Rift Valley fever in Kenya: Policies to prepare and respond

Working Paper

STEPS Working Paper 82

Rift Valley fever (RVF) is a zoonotic infection incompletely understood by scientists, pastoralists and policy makers. The irregular intervals at which outbreaks occur make it difficult for governments to develop and implement clear intervention strategies. This paper provides an evidence-based analysis of some of the conditions under which the risks posed to Kenya by RVF might be diminished. It is premised on the assumption that public policy-making on an issue such as RVF cannot be decided solely by reference to scientific considerations.

The analysis was developed by studying the knowledge, beliefs and uncertainties about RVF, and the policies and preparations to respond to it, taking into account not only the extent and limits of scientific knowledge, but also the perspectives, knowledge and beliefs about RVF among a diverse range of stakeholder groups. These include nomadic rural pastoralists, sedentary agro-pastoralists, government policy makers, expert advisors and local public officials.  The paper aims to understand RVF policy-making and implementation by identifying these diverse perspectives, by assessing their congruencies and/or incompatibilities, and estimating the extent of their influence upon policies and practices. It seeks to explore the conditions under which the diverse understandings are most likely to be mutually re-enforcing, and to appraise the upsides and downsides of alternative responses to the challenges of RVF.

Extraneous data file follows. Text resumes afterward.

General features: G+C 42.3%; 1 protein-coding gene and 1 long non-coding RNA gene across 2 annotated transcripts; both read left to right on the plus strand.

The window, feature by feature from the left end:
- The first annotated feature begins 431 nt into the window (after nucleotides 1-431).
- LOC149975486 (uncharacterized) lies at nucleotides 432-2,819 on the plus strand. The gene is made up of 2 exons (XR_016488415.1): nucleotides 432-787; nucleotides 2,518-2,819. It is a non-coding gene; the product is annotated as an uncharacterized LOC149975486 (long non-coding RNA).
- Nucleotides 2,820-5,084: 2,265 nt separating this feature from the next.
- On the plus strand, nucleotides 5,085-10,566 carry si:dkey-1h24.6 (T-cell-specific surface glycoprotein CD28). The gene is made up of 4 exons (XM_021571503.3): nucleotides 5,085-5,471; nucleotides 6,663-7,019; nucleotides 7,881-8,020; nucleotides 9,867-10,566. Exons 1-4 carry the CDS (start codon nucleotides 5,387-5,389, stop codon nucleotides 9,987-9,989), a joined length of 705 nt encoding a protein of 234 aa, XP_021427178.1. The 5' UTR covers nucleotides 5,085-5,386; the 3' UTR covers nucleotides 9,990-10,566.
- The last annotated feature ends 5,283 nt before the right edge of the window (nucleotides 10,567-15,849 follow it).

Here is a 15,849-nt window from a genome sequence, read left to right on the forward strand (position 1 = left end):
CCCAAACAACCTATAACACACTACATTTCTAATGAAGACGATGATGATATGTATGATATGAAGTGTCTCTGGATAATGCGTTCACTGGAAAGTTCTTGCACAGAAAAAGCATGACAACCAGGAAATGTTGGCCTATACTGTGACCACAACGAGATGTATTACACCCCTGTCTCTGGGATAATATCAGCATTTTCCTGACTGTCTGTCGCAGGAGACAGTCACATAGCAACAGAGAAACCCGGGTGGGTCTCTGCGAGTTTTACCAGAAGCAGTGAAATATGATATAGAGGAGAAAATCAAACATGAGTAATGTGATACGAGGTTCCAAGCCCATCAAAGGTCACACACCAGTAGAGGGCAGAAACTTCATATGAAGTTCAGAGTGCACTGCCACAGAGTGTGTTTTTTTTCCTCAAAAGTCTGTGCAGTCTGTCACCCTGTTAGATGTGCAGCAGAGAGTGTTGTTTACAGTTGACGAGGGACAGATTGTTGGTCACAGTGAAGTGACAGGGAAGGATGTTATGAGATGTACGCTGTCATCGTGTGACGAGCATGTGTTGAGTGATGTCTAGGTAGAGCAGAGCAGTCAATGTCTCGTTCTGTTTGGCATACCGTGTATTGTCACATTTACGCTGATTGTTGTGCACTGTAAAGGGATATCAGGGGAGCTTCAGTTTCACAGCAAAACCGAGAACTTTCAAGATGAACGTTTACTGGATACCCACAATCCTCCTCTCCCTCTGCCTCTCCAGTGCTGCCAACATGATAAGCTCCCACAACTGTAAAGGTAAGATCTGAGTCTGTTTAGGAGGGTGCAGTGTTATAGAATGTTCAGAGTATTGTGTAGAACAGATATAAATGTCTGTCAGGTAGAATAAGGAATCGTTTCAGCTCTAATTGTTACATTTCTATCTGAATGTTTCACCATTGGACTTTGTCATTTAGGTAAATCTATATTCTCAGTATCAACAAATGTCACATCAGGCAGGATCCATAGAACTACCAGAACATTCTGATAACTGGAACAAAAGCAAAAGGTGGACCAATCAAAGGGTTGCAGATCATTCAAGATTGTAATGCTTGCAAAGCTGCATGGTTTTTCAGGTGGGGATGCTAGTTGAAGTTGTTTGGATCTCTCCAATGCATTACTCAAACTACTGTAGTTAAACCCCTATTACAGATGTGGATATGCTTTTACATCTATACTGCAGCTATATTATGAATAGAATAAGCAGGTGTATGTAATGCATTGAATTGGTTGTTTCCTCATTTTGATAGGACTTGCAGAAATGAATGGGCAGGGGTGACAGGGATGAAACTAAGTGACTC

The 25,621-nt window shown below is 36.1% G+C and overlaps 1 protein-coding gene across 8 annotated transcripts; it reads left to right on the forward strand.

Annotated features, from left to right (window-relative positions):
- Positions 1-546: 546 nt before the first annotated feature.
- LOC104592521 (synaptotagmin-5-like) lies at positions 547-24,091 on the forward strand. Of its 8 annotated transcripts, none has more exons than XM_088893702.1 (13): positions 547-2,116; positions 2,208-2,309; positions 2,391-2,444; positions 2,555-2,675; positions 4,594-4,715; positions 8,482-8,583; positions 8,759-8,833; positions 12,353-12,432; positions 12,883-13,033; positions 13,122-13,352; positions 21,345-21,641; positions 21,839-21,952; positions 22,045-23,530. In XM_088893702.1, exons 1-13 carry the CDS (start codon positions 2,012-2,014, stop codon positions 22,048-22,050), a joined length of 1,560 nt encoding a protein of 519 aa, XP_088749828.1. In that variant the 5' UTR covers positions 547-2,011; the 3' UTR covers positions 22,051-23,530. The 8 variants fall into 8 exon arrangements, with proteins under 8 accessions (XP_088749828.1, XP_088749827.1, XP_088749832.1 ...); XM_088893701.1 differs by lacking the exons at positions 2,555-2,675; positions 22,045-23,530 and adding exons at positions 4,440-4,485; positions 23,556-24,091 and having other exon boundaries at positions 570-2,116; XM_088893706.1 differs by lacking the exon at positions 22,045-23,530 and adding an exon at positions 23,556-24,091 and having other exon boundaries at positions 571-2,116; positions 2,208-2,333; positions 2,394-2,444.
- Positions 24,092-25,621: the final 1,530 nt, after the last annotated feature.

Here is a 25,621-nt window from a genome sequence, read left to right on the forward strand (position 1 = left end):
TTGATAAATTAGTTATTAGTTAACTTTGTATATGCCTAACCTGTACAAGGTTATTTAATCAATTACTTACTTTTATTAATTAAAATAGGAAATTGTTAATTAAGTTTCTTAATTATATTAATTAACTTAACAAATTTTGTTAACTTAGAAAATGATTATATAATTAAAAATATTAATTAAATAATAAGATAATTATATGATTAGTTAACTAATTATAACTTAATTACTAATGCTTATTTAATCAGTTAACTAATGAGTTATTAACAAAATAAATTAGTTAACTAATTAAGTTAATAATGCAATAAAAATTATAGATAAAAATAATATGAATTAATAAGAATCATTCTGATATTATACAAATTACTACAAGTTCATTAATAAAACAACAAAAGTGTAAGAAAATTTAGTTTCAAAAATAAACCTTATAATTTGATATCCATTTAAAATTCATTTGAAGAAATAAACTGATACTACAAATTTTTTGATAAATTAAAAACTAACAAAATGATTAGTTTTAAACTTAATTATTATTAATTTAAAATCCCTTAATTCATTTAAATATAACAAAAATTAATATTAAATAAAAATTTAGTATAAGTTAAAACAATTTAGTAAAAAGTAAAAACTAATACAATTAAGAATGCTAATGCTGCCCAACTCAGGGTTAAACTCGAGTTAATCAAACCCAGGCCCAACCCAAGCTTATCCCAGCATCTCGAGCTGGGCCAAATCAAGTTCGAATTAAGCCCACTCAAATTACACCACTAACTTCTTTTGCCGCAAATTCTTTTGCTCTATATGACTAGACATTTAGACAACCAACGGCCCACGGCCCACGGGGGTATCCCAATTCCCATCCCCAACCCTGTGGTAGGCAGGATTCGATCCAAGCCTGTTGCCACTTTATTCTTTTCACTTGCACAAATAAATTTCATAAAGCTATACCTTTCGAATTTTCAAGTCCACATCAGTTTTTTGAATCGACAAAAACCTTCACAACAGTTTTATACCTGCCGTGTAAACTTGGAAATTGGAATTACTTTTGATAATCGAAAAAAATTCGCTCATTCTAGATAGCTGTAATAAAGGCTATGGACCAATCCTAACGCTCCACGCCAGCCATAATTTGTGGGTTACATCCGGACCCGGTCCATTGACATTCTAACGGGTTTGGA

For more publications and a video, see the Rift Valley Fever project page.